Posted 3/26/12 on Cracking Health Costs
We’re seeing a trend. The FDA approves a stent without proper testing. Death and complication rates with the new stent increase, the FDA is force to review it.
Remember the controversy over drug eluding stents?
According to an article in the WSJ by Thomas Burton, the so-called Stryker stent…aka the Wingspan device… is increasing rates of death of patients who have received them. Following protocol a panel has been convened. According to the WSJ article, “The FDA had asked the outside panel to advise it on what to do in the wake of a large study last year showing more strokes and deaths in patients with the Wingspan device than among those whose condition was treated using drugs.”
Further, “Researchers in the study concluded the rate of stroke in the patients who got the Wingspan device was ‘substantially higher than the rates previously reported
with the use of the Wingspan stent.’ ”
This is yet another reason for patients to be cautious in agreeing to a stent, and another reason employers need to consider favoring clinics who practise strict evidence-based medicine constructs.
Yesterday a nice comment arrived from Robert Gleeson MD, a new visitor to C&C, in response to the CV and lipid protocols developed by Bill Bestermann MD and David Carmouche MD.
Dr. Gleeson said,
“Outstanding. Clearly written and easily understood, evidence based, practical, applicable, designed to improve outcomes and lower costs. We need to find a way to more broadly disseminate these.
And Brian needs to find a way to get more people to submit similar protocols in similar format.”
I’m certainly game, but I’m only in the position to post these guidelines, not identify or evaluate them. So that leaves the task up to the clinicians that visit here. If you know of someone who does superlative work in an area and is willing to memorialize the protocol, by all means, please ask them to submit and, after review and validation, I’ll post for common access.
Thanks so much for the suggestion.
Posted 12/1/11 on Common Sense Family Doctor
A few weeks ago, I presented Family Medicine Grand Rounds at Georgetown University School of Medicine on resolving conflicts between screening guidelines. During the question and answer session, Department Chair James Welsh, MD asked how evidence from carefully conducted clinical trials can possibly overcome powerful emotional stories of “saved lives.” I answered that evidence-based medicine’s supporters must fight anecdotes with anecdotes. For every person who believes his or her life was extended by a PSA test or a mammogram, statistics show that many more are temporarily or permanently injured as a result – and their stories matter too. As blogger Kevin Pho, MD wrote about the USPSTF’s recent prostate cancer guideline, “Task Force advocates will need to put a human face on the complications stemming from prostate cancer screening” in order to convince physicians and patients that it’s okay to stop. Indeed, news stories about PSA test-related complications such as this one by Associated Press writer Marilynn Marchione will go a long way in balancing the scales.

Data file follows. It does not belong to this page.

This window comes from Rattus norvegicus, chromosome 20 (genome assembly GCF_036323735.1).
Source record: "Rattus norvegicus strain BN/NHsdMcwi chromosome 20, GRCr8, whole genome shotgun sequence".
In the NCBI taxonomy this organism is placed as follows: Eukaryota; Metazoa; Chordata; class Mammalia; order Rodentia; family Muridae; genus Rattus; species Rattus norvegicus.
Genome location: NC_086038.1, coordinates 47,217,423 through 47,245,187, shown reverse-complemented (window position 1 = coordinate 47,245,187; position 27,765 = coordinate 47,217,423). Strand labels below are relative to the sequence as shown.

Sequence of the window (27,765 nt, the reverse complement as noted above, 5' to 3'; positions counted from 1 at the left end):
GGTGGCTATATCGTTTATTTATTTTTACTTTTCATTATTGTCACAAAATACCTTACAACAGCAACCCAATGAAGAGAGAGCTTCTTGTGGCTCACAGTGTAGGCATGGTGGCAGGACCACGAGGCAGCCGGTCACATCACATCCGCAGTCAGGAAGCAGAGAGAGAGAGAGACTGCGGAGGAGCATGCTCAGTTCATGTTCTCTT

An insightful commentary published in JAMA last month took this point one step further by asserting that narratives deployed to support evidence-based guidelines should include not only patients’ stories, but the story of the guideline developers themselves:
Continue reading “The Vital Role of Guideline Narratives”
First published 8/1/11 on Common Sense Family Doctor
Below is the text of a proposed resolution that will be submitted by the District of Columbia Academy of Family Physicians to next month’s Congress of Delegates of the American Academy of Family Physicians in Orlando, Florida.
WHEREAS family physicians rely on current, unbiased sources of evidence-based guidelines to select appropriate screening tests and counseling services for their patients;
WHEREAS the primary source of evidence-based prevention guidelines for family physicians is the federally-sponsored U.S. Preventive Services Task Force (USPSTF), whose recommendation statements commonly serve as the basis for AAFP clinical policies on preventive services;
Continue reading “Politics in Service of Public Health”